Amid much fanfare, SpaceX started landing its Falcon 9 rockets in 2015, and it began reusing them less than two years later. The first stage of the Falcon 9 rocket, with nine engines and the bulk of the mass, accounts for about half of the cost of manufacturing a rocket, so this represents a considerable savings in time and money for SpaceX.
However, as with most other boosters, there are two other main components of the Falcon 9 rocket. There is the second stage, which boosts a payload into orbit, and, for most missions, a payload fairing that protects the satellite during its transit through the atmosphere. SpaceX briefly studied recovering the second stage of the Falcon 9 but concluded it was not feasible without major modifications that would have greatly reduced the rocket’s payload capacity.
But what about the payload fairing? These are built in two pieces through a laborious process of laying down composite materials, not dissimilar to papier-mâché. The manufacture of fairings is time-consuming, and it costs about $6 million to produce both halves.
Go and get them
Several years ago, SpaceX founder Elon Musk challenged his employees to go catch the fairings. “You have six million bucks falling from the sky,” Musk famously said. But how to do it?
Originally, the company’s engineering team reasoned that they had to catch them with a net before hitting the ocean, said Kiko Dontchev, vice president of launch at SpaceX. Dontchev spoke about the fairing-recovery effort during the “Summit At Sea” program earlier this year. A video of his talk is available on YouTube.
The concern among the engineers was that exposing the fairing and its delicate electronics to seawater would cause significant corrosion. This would render the fairing halves unusable, they believed. So the SpaceX engineering team developed a complex recovery process, and the company caught its first fairing in January 2020.
“You basically had this really awesome algorithm, this crazy automation,” Dontchev said. “The fairing had a parafoil and it would steer itself, and then the boat would have this automated control that would basically turn and follow. And the two would close. And that’s how you would capture them. It worked. We did it.”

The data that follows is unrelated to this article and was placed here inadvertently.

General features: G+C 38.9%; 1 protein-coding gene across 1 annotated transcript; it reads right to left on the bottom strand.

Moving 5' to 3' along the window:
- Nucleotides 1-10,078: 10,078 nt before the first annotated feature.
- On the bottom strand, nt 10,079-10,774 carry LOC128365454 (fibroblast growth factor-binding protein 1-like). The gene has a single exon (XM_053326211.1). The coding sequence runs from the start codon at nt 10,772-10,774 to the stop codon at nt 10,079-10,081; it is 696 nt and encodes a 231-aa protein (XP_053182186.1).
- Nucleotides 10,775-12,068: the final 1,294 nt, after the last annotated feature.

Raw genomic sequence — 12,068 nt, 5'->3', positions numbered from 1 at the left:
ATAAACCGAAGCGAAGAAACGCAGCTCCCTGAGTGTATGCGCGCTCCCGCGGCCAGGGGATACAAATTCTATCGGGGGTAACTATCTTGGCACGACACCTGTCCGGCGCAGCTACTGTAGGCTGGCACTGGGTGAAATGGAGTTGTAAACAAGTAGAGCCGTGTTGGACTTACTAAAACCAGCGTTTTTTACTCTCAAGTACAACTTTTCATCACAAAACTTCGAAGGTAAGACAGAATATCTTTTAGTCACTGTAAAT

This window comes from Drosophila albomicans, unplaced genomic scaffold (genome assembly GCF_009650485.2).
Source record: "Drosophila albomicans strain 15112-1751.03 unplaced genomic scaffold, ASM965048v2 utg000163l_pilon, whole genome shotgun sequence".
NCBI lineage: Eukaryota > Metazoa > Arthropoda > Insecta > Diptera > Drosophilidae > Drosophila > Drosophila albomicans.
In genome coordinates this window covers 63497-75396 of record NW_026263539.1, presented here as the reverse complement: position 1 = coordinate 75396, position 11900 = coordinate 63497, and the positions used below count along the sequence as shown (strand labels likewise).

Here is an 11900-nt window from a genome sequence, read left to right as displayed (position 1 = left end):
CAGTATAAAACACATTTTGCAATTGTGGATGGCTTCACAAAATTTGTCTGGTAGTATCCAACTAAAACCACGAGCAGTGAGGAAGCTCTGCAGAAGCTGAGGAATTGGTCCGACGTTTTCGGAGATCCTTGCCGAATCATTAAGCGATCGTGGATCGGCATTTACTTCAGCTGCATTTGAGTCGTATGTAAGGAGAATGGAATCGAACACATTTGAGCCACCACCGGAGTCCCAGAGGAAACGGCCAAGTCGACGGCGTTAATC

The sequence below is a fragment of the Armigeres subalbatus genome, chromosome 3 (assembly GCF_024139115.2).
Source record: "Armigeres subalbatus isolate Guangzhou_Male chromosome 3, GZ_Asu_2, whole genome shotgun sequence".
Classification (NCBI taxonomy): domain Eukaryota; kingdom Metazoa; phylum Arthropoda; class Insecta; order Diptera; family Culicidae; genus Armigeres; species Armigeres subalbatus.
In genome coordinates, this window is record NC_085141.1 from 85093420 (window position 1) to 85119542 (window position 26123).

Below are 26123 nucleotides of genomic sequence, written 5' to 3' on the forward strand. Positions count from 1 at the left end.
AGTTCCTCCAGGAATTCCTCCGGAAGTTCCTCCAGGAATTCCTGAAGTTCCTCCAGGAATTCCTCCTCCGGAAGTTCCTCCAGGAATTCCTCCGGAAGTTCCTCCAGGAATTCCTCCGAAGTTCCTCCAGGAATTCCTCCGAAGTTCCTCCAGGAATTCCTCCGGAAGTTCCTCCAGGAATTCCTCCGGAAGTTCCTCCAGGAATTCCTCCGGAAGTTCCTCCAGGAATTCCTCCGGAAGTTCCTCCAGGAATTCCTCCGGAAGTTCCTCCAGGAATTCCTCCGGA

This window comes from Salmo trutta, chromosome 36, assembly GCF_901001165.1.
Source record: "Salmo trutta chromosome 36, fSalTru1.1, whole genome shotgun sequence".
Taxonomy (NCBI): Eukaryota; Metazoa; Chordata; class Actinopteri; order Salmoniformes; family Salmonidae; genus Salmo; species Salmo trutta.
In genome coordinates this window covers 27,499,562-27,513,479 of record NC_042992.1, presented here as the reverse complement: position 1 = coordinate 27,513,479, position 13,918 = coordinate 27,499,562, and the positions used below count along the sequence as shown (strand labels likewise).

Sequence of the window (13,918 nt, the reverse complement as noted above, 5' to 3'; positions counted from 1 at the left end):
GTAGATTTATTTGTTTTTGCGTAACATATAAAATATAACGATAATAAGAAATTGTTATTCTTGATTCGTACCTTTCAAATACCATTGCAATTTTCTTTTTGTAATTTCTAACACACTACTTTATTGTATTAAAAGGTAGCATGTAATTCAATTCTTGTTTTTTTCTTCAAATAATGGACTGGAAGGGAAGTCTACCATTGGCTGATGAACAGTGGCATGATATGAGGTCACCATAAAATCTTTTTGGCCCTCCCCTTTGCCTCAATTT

Except it didn’t work with regularity, as weather out in the Atlantic Ocean was a major factor.
“The reality is, most of the time, it’s a choppy hot mess with 7- to 9-foot waves, a super short period, and a ton of wind,” Dontchev said. “So even though we caught it once, our actual success rate for bringing fairings home was quite low. It was under 50 percent, 40 percent. Our ability to get fairings ready to fly was choking our launch rate.”
Simplifying the process
As part of his talk, Dontchev spoke about the “algorithm” that SpaceX uses when it designs new technology to solve problems. Essentially, it provides a roadmap for innovating.
“When you’re fundamentally innovating a new technology, you’re wrong,” he said. “It’s just a question of how wrong. Because your ability to learn is changing constantly. So where you start is certainly not where you’re going to end up.”
The algorithm begins with two steps: “make the requirements less dumb” and “delete the part or process step.” This basically means engineers should think outside of the box and challenge existing requirements. They should then ask whether they’re solving the right problem.
In the case of the fairings, the problem of catching them before they fell into the ocean was the wrong problem. The right problem was recovering the fairings and refurbishing them for flight as quickly as possible.
“What we found out is that fairings float pretty well,” Dontchev said. “Like a sailboat, they’re composite. It’s really just a big boat. Well, do we really need to catch them? We challenged that requirement. We moved some of the sensitive parts to the higher part of the fairing.” This allows for the fairing electronics to survive, even if the fairing takes on a bit of water.
Putting it all together
The SpaceX algorithm has five steps. Basically, Dontchev said, you repeat the first two steps as many times as necessary before jumping to the final three steps: optimize, accelerate, and automate.
With the fairings, the company finally completed step two with the ocean-based recovery. It had a far simpler system, with a standard recovery vessel and crane to fish the fairing halves out of the ocean. This allowed the company to go from a low success rate of catching fairings to a 99 percent success rate of recovery. They could be rapidly refurbished and turned around for additional launches within weeks.
But this created a new problem of sorts. Where to put them all?
“We have more fairings than we have space,” Dontchev said. “Fairings are a thing we don’t even come close to talking about when it’s time for launch. They’re always ready, no problem.”